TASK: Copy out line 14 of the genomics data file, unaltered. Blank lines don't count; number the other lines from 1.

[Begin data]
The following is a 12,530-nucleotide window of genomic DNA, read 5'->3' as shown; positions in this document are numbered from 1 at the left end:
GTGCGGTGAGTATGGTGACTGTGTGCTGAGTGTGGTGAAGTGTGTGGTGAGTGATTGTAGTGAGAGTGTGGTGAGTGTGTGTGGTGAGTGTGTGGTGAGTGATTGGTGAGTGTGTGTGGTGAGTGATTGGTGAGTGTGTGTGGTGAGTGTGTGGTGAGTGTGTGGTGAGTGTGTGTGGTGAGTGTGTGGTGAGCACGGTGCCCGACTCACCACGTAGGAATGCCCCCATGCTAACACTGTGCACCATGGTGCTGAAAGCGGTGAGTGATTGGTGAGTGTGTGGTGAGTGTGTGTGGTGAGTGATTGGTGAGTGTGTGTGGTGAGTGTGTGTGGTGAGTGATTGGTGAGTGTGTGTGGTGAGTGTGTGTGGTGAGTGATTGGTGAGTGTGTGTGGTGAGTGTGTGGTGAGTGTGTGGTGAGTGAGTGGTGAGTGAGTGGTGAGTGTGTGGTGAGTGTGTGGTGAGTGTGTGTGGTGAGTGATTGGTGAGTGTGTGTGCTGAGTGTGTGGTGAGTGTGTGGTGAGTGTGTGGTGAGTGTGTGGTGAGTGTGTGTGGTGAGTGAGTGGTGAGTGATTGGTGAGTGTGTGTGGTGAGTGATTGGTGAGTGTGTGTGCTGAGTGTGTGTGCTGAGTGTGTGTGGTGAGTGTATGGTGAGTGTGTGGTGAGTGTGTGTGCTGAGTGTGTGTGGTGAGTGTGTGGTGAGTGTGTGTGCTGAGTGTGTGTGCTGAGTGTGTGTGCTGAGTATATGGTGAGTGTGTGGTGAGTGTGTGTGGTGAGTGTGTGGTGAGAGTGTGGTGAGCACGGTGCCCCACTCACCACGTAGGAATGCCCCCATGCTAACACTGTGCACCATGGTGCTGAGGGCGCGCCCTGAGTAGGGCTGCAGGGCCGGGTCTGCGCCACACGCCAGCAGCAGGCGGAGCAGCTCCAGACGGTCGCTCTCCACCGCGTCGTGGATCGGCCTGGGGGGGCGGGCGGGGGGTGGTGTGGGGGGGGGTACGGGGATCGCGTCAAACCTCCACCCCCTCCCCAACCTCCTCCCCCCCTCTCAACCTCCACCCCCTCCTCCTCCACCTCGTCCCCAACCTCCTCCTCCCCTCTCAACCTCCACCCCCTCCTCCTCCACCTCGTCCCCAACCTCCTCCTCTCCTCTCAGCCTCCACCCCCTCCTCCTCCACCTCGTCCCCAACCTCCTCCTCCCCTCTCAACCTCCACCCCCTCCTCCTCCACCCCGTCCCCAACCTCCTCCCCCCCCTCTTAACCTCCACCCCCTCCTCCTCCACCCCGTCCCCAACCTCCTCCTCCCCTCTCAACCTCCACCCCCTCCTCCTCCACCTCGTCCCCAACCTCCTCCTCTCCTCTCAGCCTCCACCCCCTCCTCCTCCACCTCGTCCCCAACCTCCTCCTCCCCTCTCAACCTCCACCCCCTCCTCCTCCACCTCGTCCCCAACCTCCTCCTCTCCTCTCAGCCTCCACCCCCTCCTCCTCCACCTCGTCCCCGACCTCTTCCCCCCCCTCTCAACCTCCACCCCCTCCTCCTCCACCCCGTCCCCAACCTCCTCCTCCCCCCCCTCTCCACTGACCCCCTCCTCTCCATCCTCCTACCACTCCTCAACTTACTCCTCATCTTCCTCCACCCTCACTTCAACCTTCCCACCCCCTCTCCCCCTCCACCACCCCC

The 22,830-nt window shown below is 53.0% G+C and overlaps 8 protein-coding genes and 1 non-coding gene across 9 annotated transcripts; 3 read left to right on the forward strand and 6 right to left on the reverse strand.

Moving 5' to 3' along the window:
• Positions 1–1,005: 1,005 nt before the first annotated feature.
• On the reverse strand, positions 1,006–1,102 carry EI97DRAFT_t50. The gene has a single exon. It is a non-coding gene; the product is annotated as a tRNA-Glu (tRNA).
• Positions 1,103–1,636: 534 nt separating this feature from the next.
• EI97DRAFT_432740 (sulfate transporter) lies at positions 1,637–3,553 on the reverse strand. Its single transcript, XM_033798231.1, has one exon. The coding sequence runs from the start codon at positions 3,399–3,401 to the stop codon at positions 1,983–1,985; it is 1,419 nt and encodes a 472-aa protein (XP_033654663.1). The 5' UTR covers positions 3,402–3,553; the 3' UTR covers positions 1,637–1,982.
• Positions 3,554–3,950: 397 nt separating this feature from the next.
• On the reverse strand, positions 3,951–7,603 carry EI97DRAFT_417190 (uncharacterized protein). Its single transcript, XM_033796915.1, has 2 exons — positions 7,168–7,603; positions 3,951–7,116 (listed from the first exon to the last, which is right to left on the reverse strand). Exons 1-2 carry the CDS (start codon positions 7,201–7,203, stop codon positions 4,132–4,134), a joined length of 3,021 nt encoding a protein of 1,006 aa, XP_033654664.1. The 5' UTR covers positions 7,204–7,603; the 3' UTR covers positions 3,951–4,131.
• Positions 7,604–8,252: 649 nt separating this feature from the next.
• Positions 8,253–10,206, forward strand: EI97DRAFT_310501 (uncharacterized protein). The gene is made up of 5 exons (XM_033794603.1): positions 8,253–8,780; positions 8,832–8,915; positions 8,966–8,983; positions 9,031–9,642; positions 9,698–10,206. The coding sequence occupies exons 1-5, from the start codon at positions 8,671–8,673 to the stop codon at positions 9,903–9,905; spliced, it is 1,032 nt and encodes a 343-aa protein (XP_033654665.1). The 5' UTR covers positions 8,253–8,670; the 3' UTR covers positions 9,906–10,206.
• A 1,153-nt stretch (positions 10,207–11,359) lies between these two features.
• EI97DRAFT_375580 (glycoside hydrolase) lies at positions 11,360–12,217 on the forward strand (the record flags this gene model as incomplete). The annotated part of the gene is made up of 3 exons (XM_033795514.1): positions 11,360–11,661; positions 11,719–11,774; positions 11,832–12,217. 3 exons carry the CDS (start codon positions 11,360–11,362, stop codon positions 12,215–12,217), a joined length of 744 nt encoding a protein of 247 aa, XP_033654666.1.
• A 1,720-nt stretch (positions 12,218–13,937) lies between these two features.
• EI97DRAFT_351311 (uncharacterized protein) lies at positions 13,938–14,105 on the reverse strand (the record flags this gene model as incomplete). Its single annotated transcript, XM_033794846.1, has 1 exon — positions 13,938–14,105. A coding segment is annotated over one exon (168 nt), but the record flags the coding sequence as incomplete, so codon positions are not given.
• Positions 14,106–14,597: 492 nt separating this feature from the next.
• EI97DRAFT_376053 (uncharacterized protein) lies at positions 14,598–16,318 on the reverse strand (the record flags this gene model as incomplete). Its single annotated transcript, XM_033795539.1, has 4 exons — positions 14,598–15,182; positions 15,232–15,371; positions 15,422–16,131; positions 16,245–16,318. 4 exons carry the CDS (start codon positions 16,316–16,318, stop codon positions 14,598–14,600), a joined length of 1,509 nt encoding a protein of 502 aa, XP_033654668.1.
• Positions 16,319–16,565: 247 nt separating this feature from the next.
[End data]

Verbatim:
• EI97DRAFT_375580 (glycoside hydrolase) lies at positions 11,360–12,217 on the forward strand (the record flags this gene model as incomplete). The annotated part of the gene is made up of 3 exons (XM_033795514.1): positions 11,360–11,661; positions 11,719–11,774; positions 11,832–12,217. 3 exons carry the CDS (start codon positions 11,360–11,362, stop codon positions 12,215–12,217), a joined length of 744 nt encoding a protein of 247 aa, XP_033654666.1.